How to prepare a sermon – part 5


Step 5: Cross the Bridge

By the time you reach step five in the sermon prep process you will already have a fairly good grasp of the main passage. Some preachers will be tempted to go straight to the pulpit with this kind of exegetical material under their arm, but resulting sermons will only be mere explanations of the text at best – possibly quite interesting but not in the least bit edifying. Why? Because at this stage the sermon is still located in the ancient near east and has yet to connect with contemporary people in the twenty-first century. How do we make the connection between the ancient world of the Bible and the questions, needs and issues that face our congregations?

Expository Questions

A good preacher never preaches into a vacuum but rather brings the word of God to a specific group of people, who live in a certain geographic area, and are part of a wider cultural context. The closer a pastor is to the congregation, and more aware of the dominant culture that surrounds them, the more dynamically and poignantly he is able to apply the principles of God’s word to their lives: the more bite the sermon will have. Of course, you cannot apply each sermon to each individual person or to each facet of their culture, but when the preacher has a finger on the pulse of what is happening in the church and the world, the more specific he can be in his teaching.

So when I am working with the text for a particular Sunday, I am simultaneously thinking about the people who are going to be listening to the sermon, asking what questions are they likely to have when they hear this passage being taught. Knowing your audience helps you preach in a way that they can understand and connect with. Without this focus, a sermon might be technically excellent and exegetically sound but practically irrelevant to the listeners.

I mentioned in a previous post in this series that I create a new Word file called Expository Questions for each new sermon. In this file I record any questions that I have, or that the congregation is likely to have about the text.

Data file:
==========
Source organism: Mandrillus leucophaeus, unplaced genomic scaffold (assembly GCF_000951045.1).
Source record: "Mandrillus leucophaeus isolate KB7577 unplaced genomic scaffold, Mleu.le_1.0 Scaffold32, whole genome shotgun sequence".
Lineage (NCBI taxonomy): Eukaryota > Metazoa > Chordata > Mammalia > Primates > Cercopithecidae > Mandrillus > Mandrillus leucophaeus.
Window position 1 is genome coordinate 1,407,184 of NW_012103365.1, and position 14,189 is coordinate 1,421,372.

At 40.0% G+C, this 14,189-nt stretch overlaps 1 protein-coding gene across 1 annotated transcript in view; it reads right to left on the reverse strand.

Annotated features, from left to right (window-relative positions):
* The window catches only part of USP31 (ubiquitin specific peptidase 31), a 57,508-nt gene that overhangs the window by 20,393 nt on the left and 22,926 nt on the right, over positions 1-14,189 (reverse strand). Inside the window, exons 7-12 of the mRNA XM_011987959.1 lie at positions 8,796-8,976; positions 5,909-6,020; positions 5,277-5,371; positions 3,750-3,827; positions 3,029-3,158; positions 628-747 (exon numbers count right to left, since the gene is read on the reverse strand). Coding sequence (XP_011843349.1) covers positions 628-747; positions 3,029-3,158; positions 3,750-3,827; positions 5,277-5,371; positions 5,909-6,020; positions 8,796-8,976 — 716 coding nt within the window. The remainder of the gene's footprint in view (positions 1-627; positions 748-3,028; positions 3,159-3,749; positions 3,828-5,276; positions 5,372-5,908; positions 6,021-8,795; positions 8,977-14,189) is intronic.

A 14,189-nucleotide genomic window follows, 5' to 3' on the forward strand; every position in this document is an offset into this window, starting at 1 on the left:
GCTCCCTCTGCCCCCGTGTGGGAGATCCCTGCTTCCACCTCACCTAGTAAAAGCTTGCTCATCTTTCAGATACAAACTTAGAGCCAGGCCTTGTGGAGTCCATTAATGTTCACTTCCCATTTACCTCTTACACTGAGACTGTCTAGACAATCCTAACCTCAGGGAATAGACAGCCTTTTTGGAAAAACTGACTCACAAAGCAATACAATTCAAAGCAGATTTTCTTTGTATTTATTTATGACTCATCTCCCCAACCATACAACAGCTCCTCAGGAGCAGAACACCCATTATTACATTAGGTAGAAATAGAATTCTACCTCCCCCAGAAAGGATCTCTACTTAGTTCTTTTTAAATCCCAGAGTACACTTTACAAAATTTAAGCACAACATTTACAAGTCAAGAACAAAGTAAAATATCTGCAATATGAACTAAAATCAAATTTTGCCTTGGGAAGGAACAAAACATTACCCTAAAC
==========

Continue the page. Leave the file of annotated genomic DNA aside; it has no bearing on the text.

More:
Ask questions that are likely to arise in a Christian and non-Christian mind. We must consider how a particular biblical principle addresses sceptics and believers alike. This is one key way to reach those outside the Christian faith and to do evangelism during the regular preaching on any given Sunday. So whether it is Christian or non-Christian I ask myself, What do they value in life, and how does this passage challenge, affirm, encourage them? What are some of the key pastoral issues within the church, and how does this passage minister to them?  What does this have to say to parents with a difficult teenage daughter? What does this passage say to the recently bereaved person? How does this passage challenge the middle class materialism in my congregation? What does this say to those suffering? 

Expository Questions needn’t be limited to issues faced personally within the congregation. It is also worth considering the impact of the text on the issues with the world at large, whether it is something in the national news that week, or issues that are local to the city or town where the church is located: local politics, social issues, that kind of thing.

Obviously not every sermon can hit on each of these topics – the passage itself will dictate the theme of each message – but being aware of these questions will help you to apply the text deeply to your hearers.

Then, when I have complied between five and ten questions, I sit and type an answer to each question. I find that this process helps to clarify my thinking about a biblical text and gets the ball rolling when it comes to bringing the timeless truths of God’s word to the hearts and minds of contemporary people.

Much of what I write in my answers to these expository questions never finds it’s way into the sermon directly, but I find this process of responding to the questions helpful in my own thinking and preparation process. 

Aim Sentence

After all of my expository questions have been answered, I try to encapsulate the aim of a single sermon in one sentence, consisting of ten words or less; rather like the Big Idea. In other words, what does this sermon aim to do? What is the effect or implication of the message that I hope this sermon will achieve? Is it to encourage or to challenge? Is there a fresh truth to embrace or a word of caution about a prevalent sin?

Just like the Big Idea, the aim sentence enables the preacher and the congregation to be clear what the main thrust of application is likely to be. This is not to say that a sermon is not capable of having multiple applications, but that it greatly aids the cutting edge of a sermon if the aim is short, sharp and clear.